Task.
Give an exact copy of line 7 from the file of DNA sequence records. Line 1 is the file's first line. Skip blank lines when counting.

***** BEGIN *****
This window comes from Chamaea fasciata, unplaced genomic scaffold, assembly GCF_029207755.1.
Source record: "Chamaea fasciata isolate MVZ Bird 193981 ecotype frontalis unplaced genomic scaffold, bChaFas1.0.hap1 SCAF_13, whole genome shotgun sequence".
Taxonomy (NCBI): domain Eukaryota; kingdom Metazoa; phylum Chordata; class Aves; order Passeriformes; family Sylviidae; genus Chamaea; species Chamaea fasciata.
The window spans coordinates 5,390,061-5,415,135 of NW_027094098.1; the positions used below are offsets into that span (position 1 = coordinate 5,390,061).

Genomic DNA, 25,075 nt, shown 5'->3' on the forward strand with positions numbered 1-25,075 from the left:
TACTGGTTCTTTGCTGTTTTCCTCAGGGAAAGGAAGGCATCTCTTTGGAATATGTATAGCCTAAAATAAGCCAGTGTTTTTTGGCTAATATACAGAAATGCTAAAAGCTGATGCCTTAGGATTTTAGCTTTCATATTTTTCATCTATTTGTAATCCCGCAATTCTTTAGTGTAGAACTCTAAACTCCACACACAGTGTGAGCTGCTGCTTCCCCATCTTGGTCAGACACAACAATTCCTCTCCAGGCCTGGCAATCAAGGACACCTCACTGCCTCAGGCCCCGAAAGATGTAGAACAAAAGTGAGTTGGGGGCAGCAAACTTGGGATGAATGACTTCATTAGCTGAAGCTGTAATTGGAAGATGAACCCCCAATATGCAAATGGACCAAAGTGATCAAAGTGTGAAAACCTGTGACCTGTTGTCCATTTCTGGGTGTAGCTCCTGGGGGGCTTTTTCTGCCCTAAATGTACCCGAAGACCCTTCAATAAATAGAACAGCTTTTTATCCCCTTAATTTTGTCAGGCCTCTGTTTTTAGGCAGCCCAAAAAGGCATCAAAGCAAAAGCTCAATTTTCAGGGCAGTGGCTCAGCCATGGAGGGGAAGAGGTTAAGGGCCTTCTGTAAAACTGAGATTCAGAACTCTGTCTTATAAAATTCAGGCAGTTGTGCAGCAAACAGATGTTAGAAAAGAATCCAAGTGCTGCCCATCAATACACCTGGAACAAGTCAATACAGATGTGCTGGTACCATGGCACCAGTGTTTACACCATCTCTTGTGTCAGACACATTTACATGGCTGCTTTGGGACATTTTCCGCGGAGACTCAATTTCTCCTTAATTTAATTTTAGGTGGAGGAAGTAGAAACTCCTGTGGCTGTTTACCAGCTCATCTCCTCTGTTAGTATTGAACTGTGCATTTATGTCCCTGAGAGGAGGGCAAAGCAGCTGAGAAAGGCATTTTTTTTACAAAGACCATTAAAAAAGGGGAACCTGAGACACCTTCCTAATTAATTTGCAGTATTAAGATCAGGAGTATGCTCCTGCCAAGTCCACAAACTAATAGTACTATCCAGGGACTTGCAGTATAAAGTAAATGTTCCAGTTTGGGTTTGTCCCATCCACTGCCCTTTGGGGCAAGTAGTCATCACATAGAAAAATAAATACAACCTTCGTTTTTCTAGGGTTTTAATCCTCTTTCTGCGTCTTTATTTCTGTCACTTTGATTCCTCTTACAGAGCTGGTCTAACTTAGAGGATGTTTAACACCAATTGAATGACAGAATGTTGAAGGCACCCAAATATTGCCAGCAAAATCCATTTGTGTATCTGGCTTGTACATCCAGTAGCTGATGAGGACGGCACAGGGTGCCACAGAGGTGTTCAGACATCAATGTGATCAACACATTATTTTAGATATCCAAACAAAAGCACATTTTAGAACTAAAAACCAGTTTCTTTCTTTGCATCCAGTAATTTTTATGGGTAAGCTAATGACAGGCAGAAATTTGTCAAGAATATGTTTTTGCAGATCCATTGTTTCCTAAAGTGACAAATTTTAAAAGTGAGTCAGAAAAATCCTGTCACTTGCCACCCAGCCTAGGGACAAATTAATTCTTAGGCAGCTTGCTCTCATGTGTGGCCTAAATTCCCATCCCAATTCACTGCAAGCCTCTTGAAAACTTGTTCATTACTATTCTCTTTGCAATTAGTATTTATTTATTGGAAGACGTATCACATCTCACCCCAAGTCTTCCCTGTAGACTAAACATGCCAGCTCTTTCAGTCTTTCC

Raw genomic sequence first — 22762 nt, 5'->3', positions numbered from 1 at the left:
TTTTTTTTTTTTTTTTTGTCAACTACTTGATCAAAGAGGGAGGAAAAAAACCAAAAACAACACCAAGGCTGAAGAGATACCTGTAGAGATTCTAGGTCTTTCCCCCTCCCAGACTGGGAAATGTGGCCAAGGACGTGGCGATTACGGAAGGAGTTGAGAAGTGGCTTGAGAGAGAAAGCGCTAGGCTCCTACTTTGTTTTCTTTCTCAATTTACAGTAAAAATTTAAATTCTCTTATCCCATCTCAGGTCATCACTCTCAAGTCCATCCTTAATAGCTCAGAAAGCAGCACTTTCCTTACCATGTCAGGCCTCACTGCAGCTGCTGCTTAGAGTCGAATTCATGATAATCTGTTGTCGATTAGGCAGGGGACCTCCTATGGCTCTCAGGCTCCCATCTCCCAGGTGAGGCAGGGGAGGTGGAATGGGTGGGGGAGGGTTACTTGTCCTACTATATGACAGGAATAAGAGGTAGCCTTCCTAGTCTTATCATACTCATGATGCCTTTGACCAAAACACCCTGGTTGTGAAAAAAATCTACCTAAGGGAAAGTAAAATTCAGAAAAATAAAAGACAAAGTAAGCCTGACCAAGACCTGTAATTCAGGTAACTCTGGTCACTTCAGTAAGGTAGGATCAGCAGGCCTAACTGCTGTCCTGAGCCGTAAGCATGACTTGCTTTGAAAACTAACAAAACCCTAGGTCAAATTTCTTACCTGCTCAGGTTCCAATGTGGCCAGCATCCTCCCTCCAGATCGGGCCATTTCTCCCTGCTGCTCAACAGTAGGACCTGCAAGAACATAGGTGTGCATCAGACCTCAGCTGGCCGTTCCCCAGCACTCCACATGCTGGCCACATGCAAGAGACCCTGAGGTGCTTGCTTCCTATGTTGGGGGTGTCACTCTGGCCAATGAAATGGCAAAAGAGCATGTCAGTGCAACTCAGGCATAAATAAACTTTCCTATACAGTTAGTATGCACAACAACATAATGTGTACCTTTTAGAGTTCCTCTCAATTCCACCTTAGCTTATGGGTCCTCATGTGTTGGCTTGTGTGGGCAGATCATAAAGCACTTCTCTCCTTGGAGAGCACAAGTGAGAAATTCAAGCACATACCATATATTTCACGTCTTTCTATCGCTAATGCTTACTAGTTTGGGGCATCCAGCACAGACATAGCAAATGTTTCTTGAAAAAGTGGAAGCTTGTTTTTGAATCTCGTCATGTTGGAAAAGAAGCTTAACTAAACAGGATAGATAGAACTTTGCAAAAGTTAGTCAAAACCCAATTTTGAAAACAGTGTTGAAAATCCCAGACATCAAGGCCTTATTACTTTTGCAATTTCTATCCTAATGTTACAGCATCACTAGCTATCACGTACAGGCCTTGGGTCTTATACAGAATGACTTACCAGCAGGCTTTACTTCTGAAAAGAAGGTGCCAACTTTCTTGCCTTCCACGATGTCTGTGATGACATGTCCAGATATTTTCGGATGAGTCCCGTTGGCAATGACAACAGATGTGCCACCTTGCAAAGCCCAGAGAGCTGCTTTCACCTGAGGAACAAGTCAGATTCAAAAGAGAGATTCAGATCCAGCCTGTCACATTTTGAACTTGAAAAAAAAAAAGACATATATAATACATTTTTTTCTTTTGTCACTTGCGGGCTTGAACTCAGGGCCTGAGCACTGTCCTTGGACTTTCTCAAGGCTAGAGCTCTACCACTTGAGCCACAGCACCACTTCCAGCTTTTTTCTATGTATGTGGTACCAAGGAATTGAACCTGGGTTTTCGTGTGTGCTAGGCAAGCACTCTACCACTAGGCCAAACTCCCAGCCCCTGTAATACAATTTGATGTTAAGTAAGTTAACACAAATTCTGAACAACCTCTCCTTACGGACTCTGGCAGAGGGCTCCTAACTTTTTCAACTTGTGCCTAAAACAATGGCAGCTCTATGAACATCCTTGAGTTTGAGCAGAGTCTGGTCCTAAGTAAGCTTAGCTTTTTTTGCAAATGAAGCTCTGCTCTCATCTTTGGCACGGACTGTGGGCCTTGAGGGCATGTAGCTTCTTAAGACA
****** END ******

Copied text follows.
Raw genomic sequence first — 22762 nt, 5'->3', positions numbered from 1 at the left: